Wednesday, 4 April 2012

Hogan threatens "service" cutbacks where property tax take is low

You can just imagine Minister for the Environment (and the household charge) Phil Hogan in a nice blue shirt, can't you? 

You know, dating back to a time before his party discovered relative social liberalism - I did say relative, at least in comparison to Fianna Fail - back around the time of Fitzgerald. 

He is now threatening councils, who do not pull in the charge in sufficient quantities, with dire consequences in terms of cutbacks in services.  Which means some Donegal councils will be hit very hard indeed, with reported rates of only 25% compliance.  

On the other hand the part of Dublin where I live has, according to yesterday's Irish Times, the third-highest rate of compliance after Dun  Laoghaire-Rathdown and Dublin City Council.  All areas with a high proportion of PAYE workers, used to being fleeced.

[Just to note, the councillors of Dublin City Counicl, led by FF-er of the time, and "Gaeilge agus Failte" solicitor, Tom Brabazon, decreed English language names would be banned from future buildings and roads in the capital in one council brainstorming session.  Presumably one of the "essential services" we are paying them generously for?]

What a waste of money, and how much do we pay these idiots?  You would have to wonder how much waste goes on in our local authorities.  What is our money spent on, and how many up-their-own-arse councillors we actually need.  Should we willingly volunteer to hand over another chunk of our depleted wages, after the myriad taxes we pay already, without any promise of reform in these areas? 

It's a strange one.  I can see the point of a property tax in widening the tax base if implemented properly - as a reader pointed out recently - but I just don't trust our Powers That Be to do that.

Even now, they are talking about using Revenue to deduct "at source".   And what class of taxpayer currently pays taxes deducted at source?  Why, the PAYE sector.   And to be honest, I think that sector is bled dry enough as it is.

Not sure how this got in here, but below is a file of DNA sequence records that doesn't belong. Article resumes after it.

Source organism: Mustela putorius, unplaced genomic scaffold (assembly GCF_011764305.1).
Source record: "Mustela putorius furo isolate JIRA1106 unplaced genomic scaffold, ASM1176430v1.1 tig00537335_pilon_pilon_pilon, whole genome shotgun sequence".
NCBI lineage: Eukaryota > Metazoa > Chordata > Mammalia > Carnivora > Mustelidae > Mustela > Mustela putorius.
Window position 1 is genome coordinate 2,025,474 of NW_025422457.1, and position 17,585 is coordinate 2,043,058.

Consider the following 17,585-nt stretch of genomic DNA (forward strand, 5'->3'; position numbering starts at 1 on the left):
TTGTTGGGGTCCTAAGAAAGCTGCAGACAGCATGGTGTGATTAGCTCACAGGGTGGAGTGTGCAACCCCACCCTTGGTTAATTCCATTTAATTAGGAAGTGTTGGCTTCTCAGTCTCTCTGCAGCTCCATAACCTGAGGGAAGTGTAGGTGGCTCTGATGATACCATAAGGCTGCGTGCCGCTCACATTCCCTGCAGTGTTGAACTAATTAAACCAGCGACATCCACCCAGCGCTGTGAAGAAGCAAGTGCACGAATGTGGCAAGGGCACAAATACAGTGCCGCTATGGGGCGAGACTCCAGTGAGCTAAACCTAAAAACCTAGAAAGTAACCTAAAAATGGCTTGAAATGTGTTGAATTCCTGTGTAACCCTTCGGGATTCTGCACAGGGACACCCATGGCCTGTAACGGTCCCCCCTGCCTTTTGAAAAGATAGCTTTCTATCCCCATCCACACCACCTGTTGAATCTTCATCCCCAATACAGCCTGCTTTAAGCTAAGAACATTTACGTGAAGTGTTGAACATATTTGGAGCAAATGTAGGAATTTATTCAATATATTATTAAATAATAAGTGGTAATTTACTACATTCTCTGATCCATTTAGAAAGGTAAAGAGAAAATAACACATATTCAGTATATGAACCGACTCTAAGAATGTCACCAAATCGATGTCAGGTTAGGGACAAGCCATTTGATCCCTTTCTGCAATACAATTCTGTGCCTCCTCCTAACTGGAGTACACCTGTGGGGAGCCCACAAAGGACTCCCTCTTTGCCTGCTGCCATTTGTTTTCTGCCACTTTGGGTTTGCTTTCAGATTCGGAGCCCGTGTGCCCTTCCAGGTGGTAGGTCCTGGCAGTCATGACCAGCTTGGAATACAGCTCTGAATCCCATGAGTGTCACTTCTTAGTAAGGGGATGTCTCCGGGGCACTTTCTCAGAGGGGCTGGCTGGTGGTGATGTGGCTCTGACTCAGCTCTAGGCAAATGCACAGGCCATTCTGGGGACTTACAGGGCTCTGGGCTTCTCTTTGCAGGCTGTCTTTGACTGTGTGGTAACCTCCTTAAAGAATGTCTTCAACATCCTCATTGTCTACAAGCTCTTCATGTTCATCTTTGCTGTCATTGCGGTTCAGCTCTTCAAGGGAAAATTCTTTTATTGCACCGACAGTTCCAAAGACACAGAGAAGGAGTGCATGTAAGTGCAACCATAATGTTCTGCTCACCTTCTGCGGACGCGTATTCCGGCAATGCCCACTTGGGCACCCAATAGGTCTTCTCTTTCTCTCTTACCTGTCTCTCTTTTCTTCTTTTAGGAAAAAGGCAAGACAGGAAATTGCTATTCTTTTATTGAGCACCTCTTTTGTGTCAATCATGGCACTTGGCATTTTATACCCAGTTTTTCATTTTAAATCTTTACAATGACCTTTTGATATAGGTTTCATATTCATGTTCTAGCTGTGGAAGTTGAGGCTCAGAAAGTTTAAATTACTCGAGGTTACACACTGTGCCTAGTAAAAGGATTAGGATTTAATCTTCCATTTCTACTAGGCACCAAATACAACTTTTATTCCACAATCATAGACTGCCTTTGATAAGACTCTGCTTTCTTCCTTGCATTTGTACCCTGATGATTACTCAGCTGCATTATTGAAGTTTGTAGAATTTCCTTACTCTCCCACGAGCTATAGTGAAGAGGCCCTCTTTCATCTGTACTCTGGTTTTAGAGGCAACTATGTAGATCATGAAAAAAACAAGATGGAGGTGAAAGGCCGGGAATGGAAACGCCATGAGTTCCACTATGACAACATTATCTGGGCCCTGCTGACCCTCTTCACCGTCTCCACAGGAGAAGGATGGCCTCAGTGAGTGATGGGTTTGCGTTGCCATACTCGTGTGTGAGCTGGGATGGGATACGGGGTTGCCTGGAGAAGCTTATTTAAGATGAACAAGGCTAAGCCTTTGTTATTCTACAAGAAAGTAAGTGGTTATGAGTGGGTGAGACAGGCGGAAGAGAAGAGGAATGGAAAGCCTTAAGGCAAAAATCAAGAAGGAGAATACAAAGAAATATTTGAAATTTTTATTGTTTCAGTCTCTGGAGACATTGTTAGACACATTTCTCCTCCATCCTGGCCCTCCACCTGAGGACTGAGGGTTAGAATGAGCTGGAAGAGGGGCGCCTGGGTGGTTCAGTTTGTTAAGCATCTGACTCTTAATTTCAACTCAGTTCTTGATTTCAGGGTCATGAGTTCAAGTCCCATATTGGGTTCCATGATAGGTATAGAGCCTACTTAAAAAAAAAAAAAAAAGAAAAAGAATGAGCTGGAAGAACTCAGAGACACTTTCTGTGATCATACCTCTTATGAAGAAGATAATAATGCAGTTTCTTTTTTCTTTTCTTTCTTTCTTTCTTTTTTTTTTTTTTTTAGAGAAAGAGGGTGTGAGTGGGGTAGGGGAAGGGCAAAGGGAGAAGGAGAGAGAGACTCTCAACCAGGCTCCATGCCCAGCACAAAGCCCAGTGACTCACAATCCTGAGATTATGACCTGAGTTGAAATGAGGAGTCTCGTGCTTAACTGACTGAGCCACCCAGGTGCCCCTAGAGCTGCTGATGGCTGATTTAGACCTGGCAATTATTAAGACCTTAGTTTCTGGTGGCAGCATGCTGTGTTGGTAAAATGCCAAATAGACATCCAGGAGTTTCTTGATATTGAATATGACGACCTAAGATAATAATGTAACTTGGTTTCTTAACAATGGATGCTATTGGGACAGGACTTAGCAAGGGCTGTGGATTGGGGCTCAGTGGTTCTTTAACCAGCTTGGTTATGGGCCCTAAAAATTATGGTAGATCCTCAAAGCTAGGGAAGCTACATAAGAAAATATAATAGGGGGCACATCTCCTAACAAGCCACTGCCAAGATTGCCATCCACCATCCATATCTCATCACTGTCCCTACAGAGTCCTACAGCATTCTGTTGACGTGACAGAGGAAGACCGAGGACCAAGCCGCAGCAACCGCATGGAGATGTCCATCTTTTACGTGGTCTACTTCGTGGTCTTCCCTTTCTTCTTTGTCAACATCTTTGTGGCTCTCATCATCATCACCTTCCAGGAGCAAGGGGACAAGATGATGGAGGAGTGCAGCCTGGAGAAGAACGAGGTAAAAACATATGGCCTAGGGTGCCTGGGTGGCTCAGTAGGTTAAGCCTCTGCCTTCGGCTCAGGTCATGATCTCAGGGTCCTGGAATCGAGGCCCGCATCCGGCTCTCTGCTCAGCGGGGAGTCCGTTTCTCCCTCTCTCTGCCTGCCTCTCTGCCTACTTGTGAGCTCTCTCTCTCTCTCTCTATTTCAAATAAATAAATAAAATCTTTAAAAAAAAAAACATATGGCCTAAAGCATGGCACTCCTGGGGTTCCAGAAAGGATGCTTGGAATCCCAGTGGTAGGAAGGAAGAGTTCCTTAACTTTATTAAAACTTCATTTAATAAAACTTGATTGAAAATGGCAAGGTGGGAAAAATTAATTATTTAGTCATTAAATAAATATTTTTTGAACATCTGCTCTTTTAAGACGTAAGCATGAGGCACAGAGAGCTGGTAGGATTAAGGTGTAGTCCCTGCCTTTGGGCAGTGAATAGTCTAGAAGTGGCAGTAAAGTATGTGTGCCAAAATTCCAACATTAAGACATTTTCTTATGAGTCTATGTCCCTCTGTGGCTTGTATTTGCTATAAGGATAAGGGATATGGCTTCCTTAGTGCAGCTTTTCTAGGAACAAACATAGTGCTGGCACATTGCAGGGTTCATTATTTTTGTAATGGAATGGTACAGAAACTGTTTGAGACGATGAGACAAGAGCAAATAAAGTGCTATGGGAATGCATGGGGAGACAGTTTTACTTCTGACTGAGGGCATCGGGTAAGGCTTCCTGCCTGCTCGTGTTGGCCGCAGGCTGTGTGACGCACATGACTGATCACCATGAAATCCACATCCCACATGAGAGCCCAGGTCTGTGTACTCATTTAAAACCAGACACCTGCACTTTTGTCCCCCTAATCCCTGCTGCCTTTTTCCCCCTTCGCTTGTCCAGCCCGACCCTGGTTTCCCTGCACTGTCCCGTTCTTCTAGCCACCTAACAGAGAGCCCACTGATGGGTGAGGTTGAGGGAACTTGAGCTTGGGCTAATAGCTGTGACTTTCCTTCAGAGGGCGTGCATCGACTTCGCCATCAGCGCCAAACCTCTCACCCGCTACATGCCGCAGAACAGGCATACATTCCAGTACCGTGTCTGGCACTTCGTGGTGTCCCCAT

Sure, if the tax was administered properly, with a corresponding reduction in PAYE for instance, there might be some merit in it.  But you just know it is going to be an other tax on top of everything else, that will do little to restore any balance in the Irish tax system.

And if the authorities are already hinting at deducting "at source" what do they mean exactly?
Can we expect the self-employed and businessmen/women to keep on using creative accountants - and there's an oxymoron - to evade, or at least minimise, liability should that occur...while the PAYE sector continues to carry the country - waste and all - with its source contributions?

It's a funny place indeed where the socialists are among the most trenchant opposition to a property tax, but Ireland is a funny place.   Not "ha ha" funny, but weird funny.

It's also a funny place where the authorities are threatening to "go after" those who do not pay. 

How many bankers, developers and speculators - who bankrupted the country -  have been pursued by the State with the same vigour?

I can see a "no" coming up in the next referendum, if only to give the government a bloody nose.  And an  Ireland without ECB bailout funds will be even funnier.

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John said...

GM, Fine Gael are again busy copying
the cnversative party. This will ensure that parts of the city with money will get the services will get them and sod the rest. Anyone, hear from Gilmore???.. more disturbing I see that 64% of schools plan to drop such useless subjects as:
accounting, chemistry, physics and economics. All due ti education cut backs. Glas to see Irish is not been cut.

The Gombeen Man said...

What a surprise John. The most intrinsically useless subject on the curriculum too. And all that recent talk about increasing standards of education in the sciences?

'Tis backwards we're going, begob.

Dakota said...

Gruppenf├╝hrer Phil and his bunch of Quango Hench Men and Women are at war with the population of the Republic. Slavering at the prospect of another wad of cash to be bled out of low and middle income workers.

Isn't it perplexing when you consider GM that Irish political parties revert to type sooner rather than later. FF are gangsters, FG are bullies and not adverse to a bit of intimadation and harassment - for your own good mind, LOL - Labour, pointless and bizarrely elitist, SF the original cute hoors. All at play at the swampy playground of the Chicago School, at the behest of a vacuous population. A large proportion of whom would gladly jump off a cliff if told to by a man (or woman - it is Ireland) in a shirt and tie on television. LOL where else but in Ireland, would you get mass reverse altruistic behaviour, on such an important moralistic issue as an unfair property tax? Waiting for the majority to collapse the damn thing while secretly supporting it yourself. Sickening. You can take the man (or woman) out of the BOG but not the BOG out of the man (or woman). Emm, society gets the Government it deserves.